According to the Uzbek Constitution, citizens of the Republic of Karakalpakstan are simultaneously citizens of the Republic of Uzbekistan, but the borders of both republics can only be changed with the consent of the Uzbek Parliament. At the same time, the Karakalpaks have the right to independently resolve issues of their own administrative-territorial governance. In accordance with Article 74 of the Consittution of Uzbekistan, “the Republic of Karakalpakstan has the full right to secede from the Republic of Uzbekistan on the basis of a general referendum of the people of Karakalpakstan.”
The residents of Karakalpakstan themselves believe that their country is not an autonomy, but a sovereign state that is part of Uzbekistan. The Karakalpaks stress that Karakalpakstan is a parliamentary republic, while Uzbekistan is a presidential republic.
Uzbekistan and the territory of this state are of significant military-political and military-geographical interest to the United States. It has especially intensified over the last year since Washington’s idea of turning Afghanistan into a foothold for expansion in Central Asia collapsed. And it is Uzbekistan that has recently begun to be of increased interest to the United States among the Central Asian republics as a state that could act as that very “foothold.”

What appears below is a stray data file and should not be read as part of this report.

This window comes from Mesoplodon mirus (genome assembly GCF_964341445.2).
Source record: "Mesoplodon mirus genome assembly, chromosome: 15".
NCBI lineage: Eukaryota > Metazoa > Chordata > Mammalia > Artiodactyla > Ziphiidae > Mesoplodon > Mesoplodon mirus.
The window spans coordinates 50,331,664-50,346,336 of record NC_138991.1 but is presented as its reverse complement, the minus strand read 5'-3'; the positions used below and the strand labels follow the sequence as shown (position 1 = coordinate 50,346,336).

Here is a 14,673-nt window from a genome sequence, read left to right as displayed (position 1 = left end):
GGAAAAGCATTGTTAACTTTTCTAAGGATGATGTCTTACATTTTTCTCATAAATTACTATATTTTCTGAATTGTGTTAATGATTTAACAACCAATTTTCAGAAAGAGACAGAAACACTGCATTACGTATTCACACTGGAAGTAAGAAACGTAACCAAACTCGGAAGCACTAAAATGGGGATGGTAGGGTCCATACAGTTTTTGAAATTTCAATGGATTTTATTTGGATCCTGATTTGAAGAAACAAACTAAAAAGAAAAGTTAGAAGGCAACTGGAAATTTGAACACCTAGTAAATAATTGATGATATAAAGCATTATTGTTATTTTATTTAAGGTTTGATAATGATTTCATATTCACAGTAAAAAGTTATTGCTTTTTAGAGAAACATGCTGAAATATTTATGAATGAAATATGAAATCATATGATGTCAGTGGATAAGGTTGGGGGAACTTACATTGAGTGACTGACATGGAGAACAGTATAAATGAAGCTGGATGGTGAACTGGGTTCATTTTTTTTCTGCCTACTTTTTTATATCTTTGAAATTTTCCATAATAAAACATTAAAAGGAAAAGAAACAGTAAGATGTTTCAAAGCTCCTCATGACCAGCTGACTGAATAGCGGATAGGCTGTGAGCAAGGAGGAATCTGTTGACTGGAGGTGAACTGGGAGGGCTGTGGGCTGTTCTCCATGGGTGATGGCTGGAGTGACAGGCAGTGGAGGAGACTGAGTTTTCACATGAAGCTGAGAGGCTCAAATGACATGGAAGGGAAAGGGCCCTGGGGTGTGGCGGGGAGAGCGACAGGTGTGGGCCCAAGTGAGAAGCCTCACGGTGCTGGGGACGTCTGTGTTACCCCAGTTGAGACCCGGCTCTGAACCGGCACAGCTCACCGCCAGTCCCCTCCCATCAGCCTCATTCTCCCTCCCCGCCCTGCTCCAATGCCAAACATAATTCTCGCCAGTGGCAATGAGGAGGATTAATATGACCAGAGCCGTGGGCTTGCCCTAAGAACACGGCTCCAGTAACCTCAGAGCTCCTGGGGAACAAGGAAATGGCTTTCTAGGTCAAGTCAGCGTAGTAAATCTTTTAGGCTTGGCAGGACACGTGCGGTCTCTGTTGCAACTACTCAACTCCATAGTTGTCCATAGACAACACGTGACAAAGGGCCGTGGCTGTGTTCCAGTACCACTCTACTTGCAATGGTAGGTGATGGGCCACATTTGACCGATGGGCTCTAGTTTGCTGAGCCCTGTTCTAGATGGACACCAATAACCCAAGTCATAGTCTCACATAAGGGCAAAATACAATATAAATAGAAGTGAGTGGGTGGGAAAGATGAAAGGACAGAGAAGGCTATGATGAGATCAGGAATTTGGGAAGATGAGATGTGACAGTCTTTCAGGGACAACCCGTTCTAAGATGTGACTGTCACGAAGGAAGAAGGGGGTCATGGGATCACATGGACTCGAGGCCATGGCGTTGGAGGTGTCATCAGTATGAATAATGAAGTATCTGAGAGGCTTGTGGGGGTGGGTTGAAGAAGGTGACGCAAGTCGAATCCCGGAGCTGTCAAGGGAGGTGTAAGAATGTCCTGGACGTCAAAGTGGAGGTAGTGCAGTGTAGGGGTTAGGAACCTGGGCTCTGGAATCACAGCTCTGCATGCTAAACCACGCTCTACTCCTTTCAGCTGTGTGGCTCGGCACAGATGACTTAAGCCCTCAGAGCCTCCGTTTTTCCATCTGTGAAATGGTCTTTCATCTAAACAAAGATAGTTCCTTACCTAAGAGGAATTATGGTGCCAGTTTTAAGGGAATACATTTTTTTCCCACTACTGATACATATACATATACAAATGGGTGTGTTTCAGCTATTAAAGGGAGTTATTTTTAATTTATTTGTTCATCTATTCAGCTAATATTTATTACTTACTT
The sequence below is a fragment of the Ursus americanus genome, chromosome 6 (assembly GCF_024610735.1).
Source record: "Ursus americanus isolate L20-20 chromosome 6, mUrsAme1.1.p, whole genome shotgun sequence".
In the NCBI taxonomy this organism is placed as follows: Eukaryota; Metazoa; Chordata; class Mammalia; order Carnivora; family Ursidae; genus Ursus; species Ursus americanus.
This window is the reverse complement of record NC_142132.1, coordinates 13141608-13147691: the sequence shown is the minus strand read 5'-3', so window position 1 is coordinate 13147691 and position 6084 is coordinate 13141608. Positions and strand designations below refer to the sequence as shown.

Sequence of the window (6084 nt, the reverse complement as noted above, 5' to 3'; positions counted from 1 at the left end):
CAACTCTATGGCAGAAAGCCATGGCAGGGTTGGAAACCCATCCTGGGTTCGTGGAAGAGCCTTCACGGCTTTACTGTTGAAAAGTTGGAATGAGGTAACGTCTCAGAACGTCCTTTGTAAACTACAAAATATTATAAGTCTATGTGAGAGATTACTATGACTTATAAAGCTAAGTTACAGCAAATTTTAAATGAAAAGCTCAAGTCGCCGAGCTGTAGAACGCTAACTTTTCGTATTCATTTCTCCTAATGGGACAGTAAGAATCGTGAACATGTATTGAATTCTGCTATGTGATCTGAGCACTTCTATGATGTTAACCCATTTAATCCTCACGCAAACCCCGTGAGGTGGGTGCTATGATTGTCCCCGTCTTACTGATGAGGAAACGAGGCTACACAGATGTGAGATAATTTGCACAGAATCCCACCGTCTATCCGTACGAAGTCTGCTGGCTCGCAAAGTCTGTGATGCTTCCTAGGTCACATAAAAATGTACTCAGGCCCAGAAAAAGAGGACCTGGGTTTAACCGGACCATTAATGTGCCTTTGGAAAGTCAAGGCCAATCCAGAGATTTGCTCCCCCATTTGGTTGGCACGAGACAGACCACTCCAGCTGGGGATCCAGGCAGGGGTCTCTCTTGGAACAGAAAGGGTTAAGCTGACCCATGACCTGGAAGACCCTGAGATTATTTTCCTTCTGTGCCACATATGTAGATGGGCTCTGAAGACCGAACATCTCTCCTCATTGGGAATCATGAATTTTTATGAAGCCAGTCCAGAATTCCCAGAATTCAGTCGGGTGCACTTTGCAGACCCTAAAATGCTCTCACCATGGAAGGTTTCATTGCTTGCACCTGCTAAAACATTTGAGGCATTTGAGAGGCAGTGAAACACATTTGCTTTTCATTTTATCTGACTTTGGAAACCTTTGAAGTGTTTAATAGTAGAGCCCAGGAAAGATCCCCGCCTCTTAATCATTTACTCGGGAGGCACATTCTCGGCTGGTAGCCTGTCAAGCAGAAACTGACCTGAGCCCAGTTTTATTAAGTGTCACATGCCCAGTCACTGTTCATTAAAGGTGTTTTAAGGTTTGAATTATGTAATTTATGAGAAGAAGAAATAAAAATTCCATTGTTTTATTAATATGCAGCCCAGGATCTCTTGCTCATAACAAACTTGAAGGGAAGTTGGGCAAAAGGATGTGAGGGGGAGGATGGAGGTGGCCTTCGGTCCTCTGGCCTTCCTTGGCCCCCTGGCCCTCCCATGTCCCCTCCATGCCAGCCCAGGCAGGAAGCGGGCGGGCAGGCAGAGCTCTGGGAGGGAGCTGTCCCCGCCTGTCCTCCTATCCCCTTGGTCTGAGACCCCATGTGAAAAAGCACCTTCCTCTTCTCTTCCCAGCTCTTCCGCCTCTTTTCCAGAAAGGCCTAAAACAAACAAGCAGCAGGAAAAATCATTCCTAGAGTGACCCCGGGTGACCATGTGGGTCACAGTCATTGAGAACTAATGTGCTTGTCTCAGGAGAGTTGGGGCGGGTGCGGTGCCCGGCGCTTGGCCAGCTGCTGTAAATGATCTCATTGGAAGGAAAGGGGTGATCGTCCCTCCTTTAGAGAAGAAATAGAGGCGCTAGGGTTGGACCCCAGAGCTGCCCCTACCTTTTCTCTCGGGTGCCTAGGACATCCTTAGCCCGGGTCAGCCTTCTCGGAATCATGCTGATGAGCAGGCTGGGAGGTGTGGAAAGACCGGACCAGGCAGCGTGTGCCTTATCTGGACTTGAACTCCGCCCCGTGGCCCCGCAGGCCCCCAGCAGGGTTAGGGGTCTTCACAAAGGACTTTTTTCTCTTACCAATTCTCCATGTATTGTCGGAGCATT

It is for these reasons that since 2014, the United States has been actively supporting the separatist movement of the Karakalpaks via NGOs and other means. Publications and organizations belonging to George Soros’ Open Society Foundations are especially active in this matter, demonstrating their support for the separatist manifestations of the Karakalpaks.